Not Your Mother's Living Room
Whether we realize it or not, our childhood homes shape the way we design and decorate.
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Over My Dead Body
The lessons childhood homes bequeath aren't always simple or straightforward. Nor will our lessons be the same ones learned by spouses or housemates. Sure, you see Uncle Elmer's humor or Grandma's kisses in the chipped armoire. Your partner sees trash. So how can you and your partner respect the ghosts you carry through the doors?
Here, experts and peacefully designing couples offer their advice:
- Compromise. "My teddy bear" — displayed in designer Michael Payne's family room — "means nothing to my wife but she understands what he means to me," says Michael. "And she is incredibly proud of a really ugly Howdy Doody puppet" — also in the family room. "We compromise."
- Take your time. "You need negotiating time, time to let your partner see what you love," says Cecilia Tejada. Robert and Leslie Hirschman of Los Angeles, for example, have spent two years looking at chairs for their dining room table. They've finally agreed on style and are now negotiating about color. "We made a pact," says Leslie. "If one of us doesn't like something, we won't get it."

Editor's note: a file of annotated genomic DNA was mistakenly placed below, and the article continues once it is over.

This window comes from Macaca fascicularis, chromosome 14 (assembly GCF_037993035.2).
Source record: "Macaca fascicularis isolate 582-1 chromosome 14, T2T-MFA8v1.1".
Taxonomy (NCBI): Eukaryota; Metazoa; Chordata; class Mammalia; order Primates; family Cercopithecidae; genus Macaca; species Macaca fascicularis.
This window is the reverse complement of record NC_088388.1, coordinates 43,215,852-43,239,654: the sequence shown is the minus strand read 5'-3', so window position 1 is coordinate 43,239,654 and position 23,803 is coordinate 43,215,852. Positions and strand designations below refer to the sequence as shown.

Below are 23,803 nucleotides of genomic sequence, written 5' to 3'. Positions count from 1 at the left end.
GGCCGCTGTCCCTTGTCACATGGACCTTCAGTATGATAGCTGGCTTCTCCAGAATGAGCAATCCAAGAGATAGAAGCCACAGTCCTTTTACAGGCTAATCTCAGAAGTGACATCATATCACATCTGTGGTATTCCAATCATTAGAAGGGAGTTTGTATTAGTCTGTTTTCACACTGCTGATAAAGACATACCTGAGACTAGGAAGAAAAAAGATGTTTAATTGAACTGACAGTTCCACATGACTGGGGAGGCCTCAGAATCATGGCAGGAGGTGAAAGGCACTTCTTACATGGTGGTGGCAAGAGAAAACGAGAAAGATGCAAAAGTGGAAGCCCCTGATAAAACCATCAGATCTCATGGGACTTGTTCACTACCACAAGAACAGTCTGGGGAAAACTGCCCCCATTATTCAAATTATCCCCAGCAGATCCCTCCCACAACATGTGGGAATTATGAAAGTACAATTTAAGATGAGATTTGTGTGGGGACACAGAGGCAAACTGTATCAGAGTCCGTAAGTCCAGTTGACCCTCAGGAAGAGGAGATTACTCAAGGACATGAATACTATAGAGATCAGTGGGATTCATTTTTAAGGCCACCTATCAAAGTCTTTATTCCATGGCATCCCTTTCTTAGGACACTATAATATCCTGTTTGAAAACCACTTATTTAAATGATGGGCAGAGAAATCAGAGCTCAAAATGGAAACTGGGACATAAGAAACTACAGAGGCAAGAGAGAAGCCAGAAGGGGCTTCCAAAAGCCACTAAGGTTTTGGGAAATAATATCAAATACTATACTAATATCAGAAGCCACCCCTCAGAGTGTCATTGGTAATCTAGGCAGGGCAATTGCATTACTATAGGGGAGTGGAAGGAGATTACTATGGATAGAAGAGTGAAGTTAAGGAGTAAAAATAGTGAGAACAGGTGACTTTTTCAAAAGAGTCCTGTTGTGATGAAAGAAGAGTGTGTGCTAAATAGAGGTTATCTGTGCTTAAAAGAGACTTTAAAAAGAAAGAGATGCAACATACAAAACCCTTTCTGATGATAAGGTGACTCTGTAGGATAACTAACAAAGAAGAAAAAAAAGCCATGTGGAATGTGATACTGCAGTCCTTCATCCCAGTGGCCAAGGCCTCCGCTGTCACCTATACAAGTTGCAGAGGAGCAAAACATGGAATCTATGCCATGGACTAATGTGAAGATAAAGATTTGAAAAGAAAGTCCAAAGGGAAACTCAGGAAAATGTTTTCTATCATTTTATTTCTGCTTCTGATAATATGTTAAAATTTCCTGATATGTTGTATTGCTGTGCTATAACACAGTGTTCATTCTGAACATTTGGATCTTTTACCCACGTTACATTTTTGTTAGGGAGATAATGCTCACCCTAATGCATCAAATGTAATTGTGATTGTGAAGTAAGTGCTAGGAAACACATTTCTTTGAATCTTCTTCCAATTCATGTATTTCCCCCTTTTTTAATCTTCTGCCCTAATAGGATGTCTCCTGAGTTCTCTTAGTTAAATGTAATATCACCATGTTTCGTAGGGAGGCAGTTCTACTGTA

- Pick your battles. "Decide if this issue is more important to one of you than the other," suggests New York child psychologist Robin Goodman. "If one person's taste is minimalist, the other person may need his own room where he can be expressive. Or maybe one person decides about style but compromises on color and accessories. It shouldn't be all or nothing."
- Keep perspective. "I say to clients, 'This is not life and death,' says designer Carol Tobin. "'This is about color, table and chairs. We can have some fun.'"
Interior redesigners Erica Cooper and Donna Busch add color and personality to a family room and an adjoining dining room.